Educationalists from around the country gathered in Auckland for Tuia Te Ako, an event which aims to strengthen Māori learner success.
The event has attracted a number of sectors including teachers and training practitioners.
For boat builder Ben Birdsall, the marine industry is a career pathway Māori should consider.
“Māori came down from Hawaiki to Aotearoa,” said Birdsall, “That was all marine-style adventure.”
“I think New Zealand, and Māori especially, have a massive connection to the marine industry. So being able to actually construct something that has some sort of heritage, some sort of tie to the past is a huge benefit to Māori and people.”
Birdsall is one of many keynote speakers from the Industry Training Organisation invited to Tuia Te Ako for the first time, which also included construction, trades, and sports.
“We want to inspire the hearts and minds of our young people,” says organiser Joe Te Rito, “[So] that they see the career opportunities before them supported by Māori as a future option they are able to take.”
Birdsall was part of the construction of seven traditional style vaka in 2011.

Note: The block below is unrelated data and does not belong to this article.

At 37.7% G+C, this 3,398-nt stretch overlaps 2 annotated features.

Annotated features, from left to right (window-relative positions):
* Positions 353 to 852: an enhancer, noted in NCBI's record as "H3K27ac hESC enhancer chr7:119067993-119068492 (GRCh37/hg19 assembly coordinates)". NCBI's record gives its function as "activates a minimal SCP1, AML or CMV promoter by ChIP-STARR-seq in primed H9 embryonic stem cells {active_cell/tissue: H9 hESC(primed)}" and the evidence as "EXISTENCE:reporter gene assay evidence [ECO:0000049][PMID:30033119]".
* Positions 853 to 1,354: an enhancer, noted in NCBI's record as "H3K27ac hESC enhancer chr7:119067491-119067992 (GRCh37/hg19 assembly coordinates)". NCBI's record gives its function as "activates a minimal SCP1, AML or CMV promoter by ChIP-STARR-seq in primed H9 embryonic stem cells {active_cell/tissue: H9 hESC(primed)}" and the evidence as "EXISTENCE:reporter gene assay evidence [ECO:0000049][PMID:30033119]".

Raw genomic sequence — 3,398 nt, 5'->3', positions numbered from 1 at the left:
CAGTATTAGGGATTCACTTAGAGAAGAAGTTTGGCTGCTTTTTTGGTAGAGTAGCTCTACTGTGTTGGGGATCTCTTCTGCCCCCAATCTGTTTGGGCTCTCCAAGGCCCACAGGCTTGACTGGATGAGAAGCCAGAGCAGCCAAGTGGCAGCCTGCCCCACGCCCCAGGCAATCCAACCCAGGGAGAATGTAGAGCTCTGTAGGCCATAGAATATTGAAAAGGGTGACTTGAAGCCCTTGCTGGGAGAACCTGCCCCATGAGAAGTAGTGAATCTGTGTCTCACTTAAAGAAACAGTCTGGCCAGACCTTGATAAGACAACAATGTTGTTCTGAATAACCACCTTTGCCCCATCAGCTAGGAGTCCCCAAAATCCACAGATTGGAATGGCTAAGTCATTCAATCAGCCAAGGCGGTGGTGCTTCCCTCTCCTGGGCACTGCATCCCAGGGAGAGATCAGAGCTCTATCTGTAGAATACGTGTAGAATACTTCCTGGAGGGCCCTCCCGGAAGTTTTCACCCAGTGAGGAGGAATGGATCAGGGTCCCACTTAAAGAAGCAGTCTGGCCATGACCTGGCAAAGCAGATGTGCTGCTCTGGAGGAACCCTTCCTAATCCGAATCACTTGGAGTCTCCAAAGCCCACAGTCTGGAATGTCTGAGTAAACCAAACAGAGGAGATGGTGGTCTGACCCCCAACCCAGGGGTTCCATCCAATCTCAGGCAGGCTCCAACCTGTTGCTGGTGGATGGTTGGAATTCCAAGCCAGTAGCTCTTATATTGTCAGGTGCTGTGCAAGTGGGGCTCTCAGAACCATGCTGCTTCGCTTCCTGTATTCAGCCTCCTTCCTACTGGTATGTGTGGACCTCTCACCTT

The Pacific Voyages fleet sails across the Pacific Ocean to raise ocean awareness and maintain cultural links with NZ's pacific relatives using traditional navigation methods.
“I think making a boat that you can feel completely proud of- it's huge,” he says.
“I was always around boats as a kid but I never really got to do something that really connected to where I was from. So being able to be involved with a boat that was from my heritage was awesome.”
“The benefit of pursuing this career pathway compared to going to a university or tertiary institution is you don't pay student fees,” says Te Rito, "In the trade industry, you earn as you learn. On completion, you receive your certificate and get a job.”
Birdsall hopes more Māori youth will take the opportunity to learn a higher level of boat-building.